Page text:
Single-unit activity of serotonergic neurons in the dorsal raphe nucleus was examined in response to environmental heating and pyrogen-induced fever in freely moving cats. In the heating study, ambient temperature was rapidly raised from a baseline of 25° to 43 ± 1°C and maintained at this level for 2 h. Cats displayed hyperthermia, intense panting, and signs of heat stress, however, the discharge rate of serotonergic neurons of the dorsal raphe nucleus was not significantly different from baseline at any time during heat exposure. Similarly, the activity of these neurons was not significantly altered at any time during an approximately 6-h long febrile response induced by the synthetic pyrogen muramyl dipeptide (50 μg/kg, i.v.). These results indicate that serotonergic unit activity in the dorsal raphe nucleus is not related to either the activation of behavioral or physiological mechanisms underlying heat defense, or to alterations in thermoregulatory mechanisms during the febrile response to exogenous pyrogen. Furthermore, because these neurons do not respond to an elevation in body temperature induced by either ambient heating or pyrogen, they do not appear to be directly temperature-sensitive. These results do not support a specific role for serotonergic neurons of the dorsal raphe nucleus in thermoregulation.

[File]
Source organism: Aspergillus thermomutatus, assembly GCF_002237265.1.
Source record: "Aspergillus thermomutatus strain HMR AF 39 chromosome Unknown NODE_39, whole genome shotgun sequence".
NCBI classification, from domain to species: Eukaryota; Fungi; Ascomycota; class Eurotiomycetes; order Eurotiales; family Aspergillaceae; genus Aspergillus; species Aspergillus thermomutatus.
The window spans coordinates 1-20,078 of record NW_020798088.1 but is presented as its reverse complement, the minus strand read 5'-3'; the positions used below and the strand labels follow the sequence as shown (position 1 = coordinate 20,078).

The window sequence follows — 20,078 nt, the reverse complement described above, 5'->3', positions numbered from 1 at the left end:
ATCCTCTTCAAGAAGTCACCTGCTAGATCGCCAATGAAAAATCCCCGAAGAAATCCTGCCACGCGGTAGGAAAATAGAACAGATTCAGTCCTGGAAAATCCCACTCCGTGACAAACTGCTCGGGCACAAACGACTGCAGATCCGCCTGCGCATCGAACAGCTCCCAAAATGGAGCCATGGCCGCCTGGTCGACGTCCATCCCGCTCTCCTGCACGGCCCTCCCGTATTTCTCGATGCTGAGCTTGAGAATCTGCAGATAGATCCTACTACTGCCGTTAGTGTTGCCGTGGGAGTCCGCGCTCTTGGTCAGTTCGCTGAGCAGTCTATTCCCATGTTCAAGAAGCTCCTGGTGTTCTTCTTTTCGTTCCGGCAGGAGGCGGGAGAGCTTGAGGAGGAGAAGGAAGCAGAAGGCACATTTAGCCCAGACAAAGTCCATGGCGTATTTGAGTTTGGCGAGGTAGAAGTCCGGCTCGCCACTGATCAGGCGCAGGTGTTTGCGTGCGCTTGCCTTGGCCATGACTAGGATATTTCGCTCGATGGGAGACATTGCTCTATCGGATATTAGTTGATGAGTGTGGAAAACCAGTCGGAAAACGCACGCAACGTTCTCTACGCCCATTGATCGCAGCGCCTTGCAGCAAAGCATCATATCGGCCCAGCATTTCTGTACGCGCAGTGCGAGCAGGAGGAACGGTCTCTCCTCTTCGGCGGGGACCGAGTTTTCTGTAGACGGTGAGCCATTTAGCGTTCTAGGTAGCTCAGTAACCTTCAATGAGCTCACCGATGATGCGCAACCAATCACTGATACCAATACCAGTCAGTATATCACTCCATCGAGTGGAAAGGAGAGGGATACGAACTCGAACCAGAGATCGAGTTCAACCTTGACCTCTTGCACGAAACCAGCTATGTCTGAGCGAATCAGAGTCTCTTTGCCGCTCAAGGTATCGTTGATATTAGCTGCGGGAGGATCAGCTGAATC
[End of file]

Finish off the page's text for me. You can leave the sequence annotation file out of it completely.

All Science Journal Classification (ASJC) codes
- Developmental Neuroscience